The DINOSAURS AT LARGE programme content is especially developed for the New Zealand Curriculum. It is uniquely designed to link the children’s work and studies to a central learning experience.

The Dinosaur theme brings relevance to the key learning areas across all elementary grades to ensure students gain absolute value from their participation in the presentation.

The Dinosaur at Large experience gives students a unique perspective which links modern and pre-historic times to the current issues of environmental awareness, climate change, global warming, extinction, and sustainability.

With over 100 educational worksheets, Dinosaur At Large is an ideal foundation for future classroom lessons and activities.

The program works within the following strands of the broad areas of learning during the presentation, and encourages students to learn and interact during the session in the following way.


By the end of the session, the students will have

    • Explored dinosaurs as real animals that once walked on the Earth a very long time ago, in much the same way as animals do today.
    • Learned that dinosaurs came in all shapes and sizes and that these different body types allowed them to survive in a variety of different environments and times.
    • Discovered that dinosaurs were not the only type of animal to live long ago, that other animals like reptiles, insects, fish, mammals etc. lived then as well, including animals that are still around today.
    • Seen that dinosaurs were divided into several very distinctive groups where different types of animals in the group acted and looked similar.
    • Learned that dinosaurs came in a vast variety of sizes, from chicken size to “four storey building” size, and that these sizes enabled them to eat different foods.
    • Explored the differences between meat-eaters and plant-eaters, how each feeds itself and how they were similar to animals of today.
    • Discussed how scientists find out extra information about extinct animals through looking at their footprints, eggs, skin prints and environment.
    • Explored the fact that paleontologists can work out what the whole animal probably looked like from just a few bones by comparing them to animals that have similar bones, and that they can try the same activity at home with a chicken.

Educational Outcomes

English

In English, students study, use, and enjoy language and literature communicated orally, visually, or in writing.

English is the study, use, and enjoyment of the English language and its literature, communicated orally, visually, and in writing, for a range of purposes and audiences and in a variety of text forms.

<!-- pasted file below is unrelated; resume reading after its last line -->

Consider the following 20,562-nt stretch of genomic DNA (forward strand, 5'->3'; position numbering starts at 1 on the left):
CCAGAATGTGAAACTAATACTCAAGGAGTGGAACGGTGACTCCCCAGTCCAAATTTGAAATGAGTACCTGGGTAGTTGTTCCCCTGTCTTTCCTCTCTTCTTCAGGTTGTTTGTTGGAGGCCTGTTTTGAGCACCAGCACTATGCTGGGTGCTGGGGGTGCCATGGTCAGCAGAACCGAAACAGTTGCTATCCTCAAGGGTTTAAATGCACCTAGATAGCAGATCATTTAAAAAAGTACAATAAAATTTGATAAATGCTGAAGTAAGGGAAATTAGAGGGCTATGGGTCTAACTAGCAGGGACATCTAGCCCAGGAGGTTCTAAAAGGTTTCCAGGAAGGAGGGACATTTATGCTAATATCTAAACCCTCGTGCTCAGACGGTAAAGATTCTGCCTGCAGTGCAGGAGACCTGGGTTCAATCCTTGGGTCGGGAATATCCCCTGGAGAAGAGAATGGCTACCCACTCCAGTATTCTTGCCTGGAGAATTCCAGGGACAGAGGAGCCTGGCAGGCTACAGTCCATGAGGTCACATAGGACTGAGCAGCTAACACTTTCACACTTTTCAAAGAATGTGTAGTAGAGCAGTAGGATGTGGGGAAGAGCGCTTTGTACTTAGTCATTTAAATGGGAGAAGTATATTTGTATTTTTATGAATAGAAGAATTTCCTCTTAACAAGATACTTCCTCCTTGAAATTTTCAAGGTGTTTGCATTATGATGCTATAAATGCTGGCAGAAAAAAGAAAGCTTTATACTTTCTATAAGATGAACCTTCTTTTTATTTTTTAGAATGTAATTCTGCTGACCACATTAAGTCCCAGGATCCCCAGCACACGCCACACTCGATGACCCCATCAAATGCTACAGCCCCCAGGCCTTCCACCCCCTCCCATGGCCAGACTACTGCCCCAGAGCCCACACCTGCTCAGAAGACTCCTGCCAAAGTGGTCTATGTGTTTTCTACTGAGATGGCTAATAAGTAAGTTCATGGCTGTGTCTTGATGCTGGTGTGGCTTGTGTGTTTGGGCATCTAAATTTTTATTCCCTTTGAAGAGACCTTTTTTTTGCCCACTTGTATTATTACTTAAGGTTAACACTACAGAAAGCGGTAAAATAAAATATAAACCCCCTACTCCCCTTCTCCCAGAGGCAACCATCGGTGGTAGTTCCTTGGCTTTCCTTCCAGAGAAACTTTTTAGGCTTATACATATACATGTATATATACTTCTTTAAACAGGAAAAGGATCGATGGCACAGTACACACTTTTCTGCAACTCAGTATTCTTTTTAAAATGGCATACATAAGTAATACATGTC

Understanding, using, and creating oral, written, and visual texts of increasing complexity is at the heart of English teaching and learning. By engaging with text-based activities, students become increasingly skilled and sophisticated speakers and listeners, writers and readers, presenters and viewers.

Using a set of underpinning processes and strategies, students develop knowledge, skills, and understandings related to:

        • text purposes and audiences;
        • ideas within language contexts;
        • language features that enhance texts;
        • the structure and organisation of texts.

By being encouraged to communicate and respond to various stimuli during the session, – counting out the size of a dinosaur altogether with the presenter. – During the session the students will be asked to respond with their opinions on a variety of props and ideas in a way that will be understandable to their peers.


Maths

Mathematics & Statistics

Exploration and use of patterns and relationships in quantities, space, time, and relationships in data.

Students develop the ability to think creatively, critically, strategically, and logically. They learn to structure and to organise, to carry out procedures flexibly and accurately, to process and communicate information, and to enjoy intellectual challenge.

They learn to create models and predict outcomes, to conjecture, to justify and verify, and to seek patterns and generalisations. They learn to estimate with reasonableness, calculate with precision, and understand when results are precise and when they must be interpreted with uncertainty.

By exploring the animals of the ancient world with reference to size, beginning, end etc, – “I wonder how many elephants would fit into the Brachiosaurus from the top to the bottom”.

By describing objects in relation to weight and size, – “If we brought a real T-rex into the classroom here today, it would be so big that it wouldn’t be able to fit”.

By looking at geological time (millions of years) compared with a lifetime and introducing the concept of how old the Earth is compared to us.

Number and Algebra

Involves calculating and estimating, using appropriate mental, written, or machine calculation methods in flexible ways. It also involves knowing when it is appropriate to use
estimation and being able to discern whether results are reasonable. It also involves generalising and representing the patterns and relationships found in numbers, shapes, and measures.

By describing the shape of certain objects. Upon seeing an Allosaurus claw, the students will observe that the Allosaurus had sharp claws like knives that could slice into another much larger animal to kill it for food.

By distinguishing between likely and unlikely events, – “It is likely that scientists will find more dinosaur DNA, but it is unlikely that they will be able to create a real dinosaur”.

By classifying certain objects, – “All the dinosaurs look strange, and some are bigger than others”.

By classifying certain objects, – “All the dinosaurs look strange, but some belong together in families because they look and act alike”.

Geometry and Measurement